From The Sidelines To A Healthy Life
As a person with a physical disability, I understand how hard it is to be accepted when it comes to inclusion in sports and recreation in the community. That's why the message of inclusion promoted by the Active Living Alliance for Canadians with a Disability is so very important to me. Growing up and attending school was very hard when it came to participating in any activities. Whether it was just playing in the schoolyard or participating in the gymnasium, adults were hesitant of me getting involved, for fear I would get hurt.
Besides the adults having issues accepting me as a participant in physical activities, what kind of message were they sending to the students? Well the message they were sending was telling them that I was unable to do the things they did. So some of the questions I would hear from students would be, How can you hold a baseball bat? How can you throw a ball? You can do none of these things.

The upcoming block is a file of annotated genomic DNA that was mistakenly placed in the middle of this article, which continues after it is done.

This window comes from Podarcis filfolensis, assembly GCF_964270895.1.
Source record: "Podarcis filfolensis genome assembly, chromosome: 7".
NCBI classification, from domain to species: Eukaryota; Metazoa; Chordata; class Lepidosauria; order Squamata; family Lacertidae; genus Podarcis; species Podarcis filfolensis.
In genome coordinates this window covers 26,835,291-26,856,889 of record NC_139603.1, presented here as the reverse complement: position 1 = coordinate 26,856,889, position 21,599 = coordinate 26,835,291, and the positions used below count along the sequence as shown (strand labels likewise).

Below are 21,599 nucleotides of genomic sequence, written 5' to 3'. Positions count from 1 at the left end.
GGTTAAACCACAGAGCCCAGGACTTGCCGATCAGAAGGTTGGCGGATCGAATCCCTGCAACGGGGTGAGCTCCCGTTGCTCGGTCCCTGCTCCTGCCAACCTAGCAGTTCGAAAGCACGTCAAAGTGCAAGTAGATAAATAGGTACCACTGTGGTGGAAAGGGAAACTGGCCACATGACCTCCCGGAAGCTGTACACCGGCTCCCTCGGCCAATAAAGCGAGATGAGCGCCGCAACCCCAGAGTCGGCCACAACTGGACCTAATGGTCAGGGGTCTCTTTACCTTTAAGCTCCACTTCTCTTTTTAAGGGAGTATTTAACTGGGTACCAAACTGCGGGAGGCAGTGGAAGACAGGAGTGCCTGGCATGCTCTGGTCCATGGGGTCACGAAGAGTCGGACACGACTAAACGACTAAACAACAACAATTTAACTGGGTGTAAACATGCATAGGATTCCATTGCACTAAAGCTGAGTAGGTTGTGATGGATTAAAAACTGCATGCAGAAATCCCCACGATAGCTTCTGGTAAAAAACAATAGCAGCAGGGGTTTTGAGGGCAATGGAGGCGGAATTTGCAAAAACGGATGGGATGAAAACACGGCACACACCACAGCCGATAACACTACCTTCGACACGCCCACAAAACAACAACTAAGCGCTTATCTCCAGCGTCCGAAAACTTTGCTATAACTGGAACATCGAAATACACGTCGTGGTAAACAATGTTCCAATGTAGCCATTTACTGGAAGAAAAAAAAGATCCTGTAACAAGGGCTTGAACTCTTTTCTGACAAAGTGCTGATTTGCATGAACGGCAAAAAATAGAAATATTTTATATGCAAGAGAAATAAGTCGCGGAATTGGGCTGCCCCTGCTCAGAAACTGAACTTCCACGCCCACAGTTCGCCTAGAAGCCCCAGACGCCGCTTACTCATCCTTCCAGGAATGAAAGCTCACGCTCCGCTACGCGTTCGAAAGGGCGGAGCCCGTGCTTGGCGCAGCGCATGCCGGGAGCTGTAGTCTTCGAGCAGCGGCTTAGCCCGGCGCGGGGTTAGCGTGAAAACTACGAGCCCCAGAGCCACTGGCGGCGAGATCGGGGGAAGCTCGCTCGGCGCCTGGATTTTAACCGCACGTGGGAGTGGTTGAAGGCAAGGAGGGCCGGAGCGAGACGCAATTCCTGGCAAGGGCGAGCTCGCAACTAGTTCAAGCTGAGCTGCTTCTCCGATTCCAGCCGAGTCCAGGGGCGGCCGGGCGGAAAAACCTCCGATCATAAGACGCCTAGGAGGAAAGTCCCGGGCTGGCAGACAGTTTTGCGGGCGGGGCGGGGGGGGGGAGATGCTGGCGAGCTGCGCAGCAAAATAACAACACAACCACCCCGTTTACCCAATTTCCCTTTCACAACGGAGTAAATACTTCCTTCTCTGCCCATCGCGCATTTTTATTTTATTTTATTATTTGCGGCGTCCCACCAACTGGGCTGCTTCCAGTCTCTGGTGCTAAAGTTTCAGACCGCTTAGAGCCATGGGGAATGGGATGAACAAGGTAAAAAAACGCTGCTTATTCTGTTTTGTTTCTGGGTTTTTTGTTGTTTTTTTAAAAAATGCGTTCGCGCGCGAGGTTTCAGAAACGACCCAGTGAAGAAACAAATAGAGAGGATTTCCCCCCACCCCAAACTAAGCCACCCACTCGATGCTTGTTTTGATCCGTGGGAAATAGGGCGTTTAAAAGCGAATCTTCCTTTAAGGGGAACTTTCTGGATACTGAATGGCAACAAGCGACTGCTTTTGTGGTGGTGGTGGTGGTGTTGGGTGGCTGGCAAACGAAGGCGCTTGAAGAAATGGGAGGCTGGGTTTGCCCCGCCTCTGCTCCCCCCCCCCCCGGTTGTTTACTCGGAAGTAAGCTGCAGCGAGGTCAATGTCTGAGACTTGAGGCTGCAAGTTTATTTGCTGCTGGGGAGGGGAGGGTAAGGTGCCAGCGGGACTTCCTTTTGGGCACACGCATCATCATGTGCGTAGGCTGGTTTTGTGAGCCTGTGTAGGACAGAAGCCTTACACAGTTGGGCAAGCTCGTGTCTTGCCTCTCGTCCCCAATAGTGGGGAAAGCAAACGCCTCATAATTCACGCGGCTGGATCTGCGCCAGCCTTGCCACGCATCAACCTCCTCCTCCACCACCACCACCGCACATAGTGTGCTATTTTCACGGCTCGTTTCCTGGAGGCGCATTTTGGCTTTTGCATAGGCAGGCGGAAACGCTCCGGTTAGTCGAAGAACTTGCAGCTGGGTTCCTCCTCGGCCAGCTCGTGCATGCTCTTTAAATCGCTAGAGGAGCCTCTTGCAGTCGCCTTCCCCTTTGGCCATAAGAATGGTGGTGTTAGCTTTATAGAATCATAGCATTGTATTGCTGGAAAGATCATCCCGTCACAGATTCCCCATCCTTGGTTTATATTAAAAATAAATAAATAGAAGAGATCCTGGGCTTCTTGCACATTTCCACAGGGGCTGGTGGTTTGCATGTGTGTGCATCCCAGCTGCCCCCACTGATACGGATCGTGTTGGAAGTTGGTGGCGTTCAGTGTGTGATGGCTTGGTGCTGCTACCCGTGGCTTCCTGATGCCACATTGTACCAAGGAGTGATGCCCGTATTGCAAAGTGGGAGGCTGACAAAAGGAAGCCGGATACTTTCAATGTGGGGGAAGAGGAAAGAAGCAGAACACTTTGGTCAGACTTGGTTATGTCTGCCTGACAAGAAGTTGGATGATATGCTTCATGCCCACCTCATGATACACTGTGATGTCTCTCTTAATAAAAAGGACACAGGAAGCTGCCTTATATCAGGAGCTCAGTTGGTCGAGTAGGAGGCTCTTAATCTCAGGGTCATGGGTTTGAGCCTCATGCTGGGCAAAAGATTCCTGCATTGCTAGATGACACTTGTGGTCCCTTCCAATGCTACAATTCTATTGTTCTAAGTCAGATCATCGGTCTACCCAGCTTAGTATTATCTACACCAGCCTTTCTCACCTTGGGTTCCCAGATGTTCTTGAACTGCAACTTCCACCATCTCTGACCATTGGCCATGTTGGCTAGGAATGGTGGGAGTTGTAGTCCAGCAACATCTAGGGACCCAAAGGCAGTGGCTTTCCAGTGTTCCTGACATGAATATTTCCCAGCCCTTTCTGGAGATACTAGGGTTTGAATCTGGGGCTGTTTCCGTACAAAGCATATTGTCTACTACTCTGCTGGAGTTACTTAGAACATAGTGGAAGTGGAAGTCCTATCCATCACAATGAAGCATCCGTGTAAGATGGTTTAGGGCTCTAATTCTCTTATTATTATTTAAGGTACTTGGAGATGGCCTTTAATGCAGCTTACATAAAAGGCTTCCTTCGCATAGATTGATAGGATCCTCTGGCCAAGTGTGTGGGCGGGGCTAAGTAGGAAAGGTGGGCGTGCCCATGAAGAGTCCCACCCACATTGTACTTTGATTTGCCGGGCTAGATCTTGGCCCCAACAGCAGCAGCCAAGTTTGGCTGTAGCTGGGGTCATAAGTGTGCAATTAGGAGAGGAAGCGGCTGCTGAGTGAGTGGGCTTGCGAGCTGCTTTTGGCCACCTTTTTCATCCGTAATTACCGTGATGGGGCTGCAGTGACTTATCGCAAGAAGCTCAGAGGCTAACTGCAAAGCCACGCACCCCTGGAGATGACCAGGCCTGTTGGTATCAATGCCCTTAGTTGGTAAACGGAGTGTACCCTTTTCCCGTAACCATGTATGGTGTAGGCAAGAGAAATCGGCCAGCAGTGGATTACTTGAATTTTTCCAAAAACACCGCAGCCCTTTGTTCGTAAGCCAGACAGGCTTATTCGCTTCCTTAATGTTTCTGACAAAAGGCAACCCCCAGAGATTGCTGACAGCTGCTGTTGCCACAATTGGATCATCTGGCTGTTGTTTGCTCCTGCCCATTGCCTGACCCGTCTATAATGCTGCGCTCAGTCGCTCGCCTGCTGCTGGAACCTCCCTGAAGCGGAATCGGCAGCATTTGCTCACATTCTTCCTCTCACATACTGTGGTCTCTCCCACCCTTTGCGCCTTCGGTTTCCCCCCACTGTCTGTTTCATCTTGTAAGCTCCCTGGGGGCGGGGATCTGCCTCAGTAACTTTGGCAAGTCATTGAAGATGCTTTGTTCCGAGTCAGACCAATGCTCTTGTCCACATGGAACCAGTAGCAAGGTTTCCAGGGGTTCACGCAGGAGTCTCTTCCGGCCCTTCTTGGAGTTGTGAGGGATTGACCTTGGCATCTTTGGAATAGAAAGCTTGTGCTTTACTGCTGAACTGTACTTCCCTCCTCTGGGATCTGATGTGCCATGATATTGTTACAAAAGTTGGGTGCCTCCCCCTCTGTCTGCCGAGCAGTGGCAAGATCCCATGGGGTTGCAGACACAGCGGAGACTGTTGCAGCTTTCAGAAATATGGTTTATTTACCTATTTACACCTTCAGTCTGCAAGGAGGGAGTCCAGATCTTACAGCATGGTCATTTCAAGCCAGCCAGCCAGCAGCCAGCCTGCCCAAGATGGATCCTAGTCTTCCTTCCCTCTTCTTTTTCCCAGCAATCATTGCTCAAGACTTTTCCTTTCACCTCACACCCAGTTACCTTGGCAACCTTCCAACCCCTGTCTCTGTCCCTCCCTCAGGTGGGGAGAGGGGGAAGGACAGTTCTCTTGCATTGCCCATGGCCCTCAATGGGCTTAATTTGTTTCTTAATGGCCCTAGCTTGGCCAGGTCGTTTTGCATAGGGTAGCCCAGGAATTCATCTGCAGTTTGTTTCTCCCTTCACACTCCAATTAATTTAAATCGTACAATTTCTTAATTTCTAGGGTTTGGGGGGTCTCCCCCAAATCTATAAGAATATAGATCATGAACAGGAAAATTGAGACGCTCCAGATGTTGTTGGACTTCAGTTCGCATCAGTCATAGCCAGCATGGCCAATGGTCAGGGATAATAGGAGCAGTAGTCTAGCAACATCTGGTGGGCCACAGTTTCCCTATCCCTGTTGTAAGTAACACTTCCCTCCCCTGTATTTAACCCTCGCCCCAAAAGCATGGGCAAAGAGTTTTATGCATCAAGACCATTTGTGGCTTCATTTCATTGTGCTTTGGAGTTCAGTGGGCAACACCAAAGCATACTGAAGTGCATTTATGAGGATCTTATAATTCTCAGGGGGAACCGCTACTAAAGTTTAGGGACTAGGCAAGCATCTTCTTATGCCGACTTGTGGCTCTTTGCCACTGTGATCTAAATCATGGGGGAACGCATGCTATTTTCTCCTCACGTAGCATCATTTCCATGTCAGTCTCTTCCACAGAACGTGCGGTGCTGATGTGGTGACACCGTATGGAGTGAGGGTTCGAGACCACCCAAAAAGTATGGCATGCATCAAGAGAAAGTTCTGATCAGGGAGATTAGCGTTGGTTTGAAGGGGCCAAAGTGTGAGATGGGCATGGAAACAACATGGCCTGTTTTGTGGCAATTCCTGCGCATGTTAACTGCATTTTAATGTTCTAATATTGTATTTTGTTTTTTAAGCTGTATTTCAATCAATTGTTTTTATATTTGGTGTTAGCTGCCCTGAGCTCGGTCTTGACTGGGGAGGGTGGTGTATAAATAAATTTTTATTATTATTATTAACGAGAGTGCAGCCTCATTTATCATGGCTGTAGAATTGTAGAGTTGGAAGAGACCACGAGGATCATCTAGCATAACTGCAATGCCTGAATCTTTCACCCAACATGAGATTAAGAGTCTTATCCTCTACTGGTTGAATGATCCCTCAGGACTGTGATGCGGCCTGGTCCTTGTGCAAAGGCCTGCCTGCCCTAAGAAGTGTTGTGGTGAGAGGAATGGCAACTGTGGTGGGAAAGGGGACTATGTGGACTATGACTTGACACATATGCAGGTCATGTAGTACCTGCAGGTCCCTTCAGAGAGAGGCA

I remember when I was small and in school, and we were about to play baseball. The teacher would break us up into teams, and yes I would be the one left unchosen. Then I would hear the same old line. The teacher would say, sit on the bench and you will get your chance. I knew right there and then that I would not be leaving the bench.
So am I able to swing a bat? Am I able to throw a ball? Yes I am. I may do these things differently than others but I'm just as capable.
Besides my personal experiences, there is one more reason why active living is so important to me. Often I see school students with a physical disability on the sidelines not being able to participate in sports. It is very important for me to be able to be a voice for people that wish to participate in daily active living activities in our community. This involvement is the first step in being able to integrate into one's community and to live a healthy life.